The Savage Three are three young men, fresh into the world, who work together at a computer analysis company. All three appear to be calm, level-headed, well-educated young men with the ...
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The Savage Three are three young men, fresh into the world, who work together at a computer analysis company. All three appear to be calm, level-headed, well-educated young men with the world at their fingertips. They are best friends, working togther by day & playfully carousing at night. Dominated by the Ovidio, played by the handsome Joe Dallesandro, the three young men soon evolve from well-mannered professionals to violent criminals.Written by
No mobsters here. No bank robberies either. Just three working Joes, working day in, day out. Joe works in a science lab, staring at rats and working on computers. His wife is a career woman who's always at work (and not averse to forwarding her career by giving her boss a chewy!). His mate lives with several billion family members who won't shut up. The third guy can't get a minute's peace due to his house falling to bits and his neighbours arguing. It's enough to drive them all mad.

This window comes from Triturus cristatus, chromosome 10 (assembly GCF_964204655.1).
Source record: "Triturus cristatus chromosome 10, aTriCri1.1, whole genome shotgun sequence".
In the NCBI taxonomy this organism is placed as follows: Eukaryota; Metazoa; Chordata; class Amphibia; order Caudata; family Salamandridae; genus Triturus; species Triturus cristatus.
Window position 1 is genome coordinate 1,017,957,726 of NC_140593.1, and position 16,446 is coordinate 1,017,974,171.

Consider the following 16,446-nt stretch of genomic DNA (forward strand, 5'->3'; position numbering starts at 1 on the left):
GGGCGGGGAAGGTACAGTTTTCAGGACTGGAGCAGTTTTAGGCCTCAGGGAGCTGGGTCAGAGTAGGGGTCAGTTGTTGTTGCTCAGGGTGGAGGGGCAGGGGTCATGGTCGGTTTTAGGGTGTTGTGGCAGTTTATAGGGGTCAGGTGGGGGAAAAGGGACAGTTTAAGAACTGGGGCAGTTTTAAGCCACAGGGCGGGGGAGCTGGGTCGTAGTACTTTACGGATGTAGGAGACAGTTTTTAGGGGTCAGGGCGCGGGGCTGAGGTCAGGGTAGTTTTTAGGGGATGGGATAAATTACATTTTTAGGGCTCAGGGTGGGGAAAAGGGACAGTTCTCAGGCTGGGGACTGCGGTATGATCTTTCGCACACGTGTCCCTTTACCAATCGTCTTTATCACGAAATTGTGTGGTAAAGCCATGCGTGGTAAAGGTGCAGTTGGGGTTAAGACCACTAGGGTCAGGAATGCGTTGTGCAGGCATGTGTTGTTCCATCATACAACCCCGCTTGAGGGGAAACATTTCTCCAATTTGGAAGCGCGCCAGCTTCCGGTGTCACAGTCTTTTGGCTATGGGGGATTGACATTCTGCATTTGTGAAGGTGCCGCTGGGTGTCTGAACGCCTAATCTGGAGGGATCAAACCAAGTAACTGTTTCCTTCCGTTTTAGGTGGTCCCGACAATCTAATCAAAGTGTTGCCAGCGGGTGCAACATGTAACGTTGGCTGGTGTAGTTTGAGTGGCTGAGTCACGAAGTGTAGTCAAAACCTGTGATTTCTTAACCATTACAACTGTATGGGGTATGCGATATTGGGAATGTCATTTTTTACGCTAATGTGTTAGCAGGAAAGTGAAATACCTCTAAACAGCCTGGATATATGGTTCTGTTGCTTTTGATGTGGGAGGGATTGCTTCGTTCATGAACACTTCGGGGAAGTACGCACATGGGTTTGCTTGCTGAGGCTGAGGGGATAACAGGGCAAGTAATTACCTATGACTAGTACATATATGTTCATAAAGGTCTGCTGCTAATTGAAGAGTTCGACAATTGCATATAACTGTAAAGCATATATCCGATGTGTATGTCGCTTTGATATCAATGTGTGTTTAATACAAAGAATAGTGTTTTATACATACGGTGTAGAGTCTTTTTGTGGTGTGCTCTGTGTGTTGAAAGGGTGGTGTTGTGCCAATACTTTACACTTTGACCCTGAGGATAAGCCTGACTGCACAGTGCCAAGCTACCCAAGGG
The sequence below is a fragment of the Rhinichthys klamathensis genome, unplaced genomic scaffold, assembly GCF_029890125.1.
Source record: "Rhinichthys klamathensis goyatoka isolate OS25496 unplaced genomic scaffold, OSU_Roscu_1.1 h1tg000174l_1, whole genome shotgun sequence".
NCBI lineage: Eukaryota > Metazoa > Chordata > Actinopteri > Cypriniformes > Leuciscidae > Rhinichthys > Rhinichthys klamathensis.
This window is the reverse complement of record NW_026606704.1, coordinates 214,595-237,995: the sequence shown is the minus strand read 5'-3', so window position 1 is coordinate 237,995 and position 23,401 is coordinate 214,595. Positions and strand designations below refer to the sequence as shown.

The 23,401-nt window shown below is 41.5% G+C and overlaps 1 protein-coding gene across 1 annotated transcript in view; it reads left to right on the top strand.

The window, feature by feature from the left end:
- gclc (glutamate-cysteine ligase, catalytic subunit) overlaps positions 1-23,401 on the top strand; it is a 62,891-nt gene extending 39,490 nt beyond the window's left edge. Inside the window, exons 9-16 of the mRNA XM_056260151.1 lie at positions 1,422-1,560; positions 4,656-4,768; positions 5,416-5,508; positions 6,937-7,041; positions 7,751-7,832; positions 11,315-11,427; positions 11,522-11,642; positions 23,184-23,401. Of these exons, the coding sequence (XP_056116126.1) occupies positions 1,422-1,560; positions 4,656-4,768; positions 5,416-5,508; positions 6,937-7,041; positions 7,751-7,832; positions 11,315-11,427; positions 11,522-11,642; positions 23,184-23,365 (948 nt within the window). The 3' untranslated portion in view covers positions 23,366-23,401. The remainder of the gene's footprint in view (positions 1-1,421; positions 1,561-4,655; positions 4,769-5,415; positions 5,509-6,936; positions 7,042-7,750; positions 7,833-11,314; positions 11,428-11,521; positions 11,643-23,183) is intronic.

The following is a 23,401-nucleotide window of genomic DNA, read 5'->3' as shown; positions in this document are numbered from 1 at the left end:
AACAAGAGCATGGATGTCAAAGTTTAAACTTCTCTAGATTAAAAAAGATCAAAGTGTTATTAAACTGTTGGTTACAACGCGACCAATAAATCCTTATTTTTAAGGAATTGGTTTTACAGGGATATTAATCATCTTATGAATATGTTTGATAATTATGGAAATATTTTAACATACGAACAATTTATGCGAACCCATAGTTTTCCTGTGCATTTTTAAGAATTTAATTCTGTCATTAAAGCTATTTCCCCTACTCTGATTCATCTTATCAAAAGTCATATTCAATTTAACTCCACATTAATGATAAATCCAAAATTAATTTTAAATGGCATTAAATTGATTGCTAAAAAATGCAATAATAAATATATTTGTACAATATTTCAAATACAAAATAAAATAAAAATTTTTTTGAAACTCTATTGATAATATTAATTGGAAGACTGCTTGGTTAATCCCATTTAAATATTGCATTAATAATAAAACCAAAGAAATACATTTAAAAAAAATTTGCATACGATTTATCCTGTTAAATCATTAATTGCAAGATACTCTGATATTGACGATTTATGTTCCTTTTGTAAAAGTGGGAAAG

Which it does! These three, led by Joe, start acting out against society in every way possible. They start off by starting a football riot where dozens are injured and one person dies. The case is given to perpetually tired looking cop Enrico Salerno, who initially encouters, but does not suspect, Joe while attending computer lessons at the lab Joe works at (the computer-based dialogue here is hilarious by the way). Enrico is down on his luck as he was demoted after ramming some bad guy in his car, so he's playing things a bit softly this time round...at least at first.
I've said it before - Joe Dallesandro can't really emote, but he's good as an angry psychopath. His trio become the scourge of society as the add murder to their list of crimes, at first stabbing a truck driver during a road rage incident, then killing a pimp and a hooker. They also kill a member of high society by impaling her on the fork of a fork lift truck, using an effect so good I can't figure how they did it.
This film plays out like some kind of Italian Clockwork Orange with kind of similar themes. If I was a man who thought about stuff I'd say that this whole film is a commentary on man's inability to successfully channel his aggression in everyday mundane tasks and even the acceptable societal outlets for such feelings (football being the glaring example here). It evokes the 'violent male ape' hypothesis that violence is inherent in humans and that these violent tendencies are as natural as love, affection and hunger.
I'm not a thinking man however so I'll just say that Sal Borghese looked real goofy when we first see him.
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